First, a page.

“I think we’re seeing an overall maturing of the space, where you’re moving beyond just the physical device and the wearable. It comes down to the unique design of the actual service you’re providing and how that wearable fits into the context of the service that’s adding value,” explained Kalis.
Kalis elaborated that some of the challenges that have been faced historically with wearable devices are a lack of sustained adoption and continued use of wearable devices.
Some companies have explored incentives to get people to use these devices more frequently.
In August, Apple and Aetna reportedly held meetings to explore adding Apple’s health and fitness-tracking smartwatch to Aetna’s coverage plans as an additional perk
This deal could have boon in sales for the Apple Watch, while also helping Aetna increase customer interest in a healthier lifestyle and better diet tracking.
IoHT initiatives can also be used in operations, to manage inventory of medical supplies, and potentially improve the consumer experience.
“Some of the types of solutions we’re seeing in this category are tied to the supply chain, so it involves the tracking of different supplies and logistics within the context of a facility,” said Kalis.
This could look like IoHT solutions for providers that entail real-time location tracking of assets or automated asset management.
Kalis mentioned that payers deal with a lot of information pertaining to finance and administration, so a system geared more towards member services is needed . This would potentially revolve around streamlining the use of hospital resources or establishing a program for better connectivity.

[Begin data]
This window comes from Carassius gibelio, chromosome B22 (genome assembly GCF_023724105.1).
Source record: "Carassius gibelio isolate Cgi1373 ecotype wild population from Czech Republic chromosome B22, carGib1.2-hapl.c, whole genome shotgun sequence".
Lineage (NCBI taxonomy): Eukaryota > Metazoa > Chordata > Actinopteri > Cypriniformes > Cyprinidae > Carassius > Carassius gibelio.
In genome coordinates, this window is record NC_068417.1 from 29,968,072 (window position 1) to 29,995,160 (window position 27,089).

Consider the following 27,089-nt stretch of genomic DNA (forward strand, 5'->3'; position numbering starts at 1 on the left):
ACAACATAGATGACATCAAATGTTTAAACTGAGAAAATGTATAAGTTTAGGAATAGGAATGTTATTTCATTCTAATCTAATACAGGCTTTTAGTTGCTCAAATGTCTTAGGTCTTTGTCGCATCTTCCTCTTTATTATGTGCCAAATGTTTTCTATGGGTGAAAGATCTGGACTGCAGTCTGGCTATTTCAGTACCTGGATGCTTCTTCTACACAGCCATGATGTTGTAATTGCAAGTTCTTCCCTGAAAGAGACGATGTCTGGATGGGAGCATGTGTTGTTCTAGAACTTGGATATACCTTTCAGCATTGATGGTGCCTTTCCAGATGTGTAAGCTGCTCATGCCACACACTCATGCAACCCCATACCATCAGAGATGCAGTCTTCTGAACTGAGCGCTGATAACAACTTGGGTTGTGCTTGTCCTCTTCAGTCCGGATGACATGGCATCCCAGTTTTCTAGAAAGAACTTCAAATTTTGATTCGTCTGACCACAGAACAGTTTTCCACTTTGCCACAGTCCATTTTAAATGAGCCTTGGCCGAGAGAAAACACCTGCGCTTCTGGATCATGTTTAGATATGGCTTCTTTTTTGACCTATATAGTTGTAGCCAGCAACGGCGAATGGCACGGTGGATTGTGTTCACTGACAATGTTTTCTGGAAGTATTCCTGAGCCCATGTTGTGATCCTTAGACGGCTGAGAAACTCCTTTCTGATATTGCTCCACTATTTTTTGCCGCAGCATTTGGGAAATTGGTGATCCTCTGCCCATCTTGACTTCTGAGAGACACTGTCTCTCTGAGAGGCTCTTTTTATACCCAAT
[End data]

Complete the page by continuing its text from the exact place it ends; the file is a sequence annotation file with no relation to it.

Remote Patient Monitoring
Remote patient monitoring (RPM) tracks patients outside of the conventional clinical setting, lowering costs, while still maintaining patient independence. Telehealth is an example of this technology that can deliver virtual medical and health services.
A majority of the RPM IoHT investments have been geared towards cardiac conditions like congestive heart failure, as well as chronic respiratory diseases like asthma and COPD, and cancer.
Behavioral and mental health technologies have not received the same investment at similar levels compared to cardiac conditions, but the spotlight could start shifting to that area, said Kalis.
“Some of the solutions we’re seeing in the market are cognitive therapy solutions that have the ability to track just general activity levels, mood, and behavior and provide a mix of both human as well as self-care coaching,” explained Kalis.
Overall, mental and behavioral health is a relatively high priority for both providers and payers.
Looking ahead, Kalis sees a lot potential for the future IoHT space.
“Overall what we’re starting to see is the future of the internet of health things moving towards a concept of living services. We’re seeing a lot of that happen with the advancement of artificial intelligence move towards no user interface systems, whether it involves using voice or natural language processing to converge and make these services come to life,” elaborated Kalis.